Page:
Carcinogenesis: The Development of a Cancer
TL;DR:Too Long; Didn't Read
Our understanding of what cancer is, what causes it, and how it is treated has evolved (and will continue to evolve) over time. The human body is built with trillions of cells, which are the basic building blocks of all living things. Normal cells communicate, create copies of themselves (divide), and eventually die (U.S. Department of Health and Human Services, 2018). Genetic mutations, however, can disrupt normal cell processes and lead to the uncontrolled growth of a single cell — cancer (Mukherjee, 2010, p. 6). It is this uncontrollable, pathological, cell division that creates masses of tissue (tumors) (Mukherjee, 2010, pp. 15-16).
Cancer is not one disease but a complex group of diseases that share common characteristics at the cellular level (Mukherjee, 2010, p. 573). Likewise, there is no single cause of cancer. In addition to environmental exposure (for example, alcohol, asbestos, chemicals, pollution, radiation and tobacco), hepatitis B and C viruses can lead to liver cancer, human papilloma virus can lead to cervical cancer, and poor diet can contribute to colon (colorectal) cancer (Mukherjee, 2010). There are many other known and possible causes of cancer.
Carcinogenesis is a slow, step-by-step, progression: a single normal cell becomes precancerous, then it becomes malignant (Mukherjee, 2010, p. 286). For example, smokers can develop precancerous lesions (damaged tissue) inside of their bronchi and lungs. While some lesions remain harmless, others may develop additional abnormalities and ultimately become lung cancer (Mukherjee, 2010, pp. 258-259). In this case, the progression can take 30 years or more (Mukherjee, 2010, p. 272).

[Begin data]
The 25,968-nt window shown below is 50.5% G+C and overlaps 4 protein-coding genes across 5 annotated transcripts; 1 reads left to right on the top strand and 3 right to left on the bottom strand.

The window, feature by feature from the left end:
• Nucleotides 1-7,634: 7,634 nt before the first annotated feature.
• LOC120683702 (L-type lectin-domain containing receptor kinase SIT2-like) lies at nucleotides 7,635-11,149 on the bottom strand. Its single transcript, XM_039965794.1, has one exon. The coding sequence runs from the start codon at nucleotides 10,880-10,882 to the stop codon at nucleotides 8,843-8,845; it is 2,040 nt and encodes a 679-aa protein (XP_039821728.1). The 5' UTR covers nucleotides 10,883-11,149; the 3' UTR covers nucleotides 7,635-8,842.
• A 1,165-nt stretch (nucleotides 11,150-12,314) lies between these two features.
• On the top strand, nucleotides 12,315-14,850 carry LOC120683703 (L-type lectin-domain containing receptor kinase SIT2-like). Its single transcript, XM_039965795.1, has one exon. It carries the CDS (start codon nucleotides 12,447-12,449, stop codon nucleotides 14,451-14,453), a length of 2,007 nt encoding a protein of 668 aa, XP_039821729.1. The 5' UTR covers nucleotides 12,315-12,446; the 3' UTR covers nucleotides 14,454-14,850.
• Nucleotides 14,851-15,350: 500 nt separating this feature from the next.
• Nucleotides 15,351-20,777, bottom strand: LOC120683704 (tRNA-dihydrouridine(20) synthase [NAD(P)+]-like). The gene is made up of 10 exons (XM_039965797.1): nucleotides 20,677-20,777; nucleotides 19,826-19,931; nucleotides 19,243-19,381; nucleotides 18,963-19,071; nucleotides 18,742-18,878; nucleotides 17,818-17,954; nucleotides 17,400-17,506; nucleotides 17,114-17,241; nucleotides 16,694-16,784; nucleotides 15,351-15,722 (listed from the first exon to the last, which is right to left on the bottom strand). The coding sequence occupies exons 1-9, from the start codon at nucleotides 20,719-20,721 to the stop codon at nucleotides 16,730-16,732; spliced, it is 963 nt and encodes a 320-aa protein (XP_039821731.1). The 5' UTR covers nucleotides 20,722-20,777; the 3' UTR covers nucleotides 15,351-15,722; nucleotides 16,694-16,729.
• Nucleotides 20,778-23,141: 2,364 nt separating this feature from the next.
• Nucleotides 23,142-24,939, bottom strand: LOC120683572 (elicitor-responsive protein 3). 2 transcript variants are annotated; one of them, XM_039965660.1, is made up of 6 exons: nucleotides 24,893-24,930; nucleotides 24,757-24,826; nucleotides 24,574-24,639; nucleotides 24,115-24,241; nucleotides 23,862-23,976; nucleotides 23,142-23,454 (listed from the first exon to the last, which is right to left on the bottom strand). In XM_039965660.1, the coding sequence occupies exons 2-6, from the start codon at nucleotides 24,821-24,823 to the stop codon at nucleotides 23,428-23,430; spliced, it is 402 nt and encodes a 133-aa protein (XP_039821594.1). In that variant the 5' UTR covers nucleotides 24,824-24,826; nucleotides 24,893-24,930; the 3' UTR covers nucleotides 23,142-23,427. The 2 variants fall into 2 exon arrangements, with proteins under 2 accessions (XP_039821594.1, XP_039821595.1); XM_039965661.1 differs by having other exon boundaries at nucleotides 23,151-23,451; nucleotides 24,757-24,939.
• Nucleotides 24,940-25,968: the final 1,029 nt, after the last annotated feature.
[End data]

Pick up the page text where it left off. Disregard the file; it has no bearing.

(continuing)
Cancer is insidious: it can adapt, evolve, and overcome the most battle tested treatments. On the one hand, treatment can be successful if the disease is confined to one location and it's discovered early. On the other hand, it can move about with great stealth and attack other parts of the body — metastasize (Mukherjee, 2010, pp. 38-39).
For example, lung carcinomas can metastasize using either blood vessels or the lymphatic system. When metastasis occurs via blood vessels, it can develop much earlier, whereas metastasis via the lymphatic system is much slower. Lung cancer metastases can develop in the adrenal glands, bones, brain, liver, thoracic wall, and other locations (Popper, 2016).
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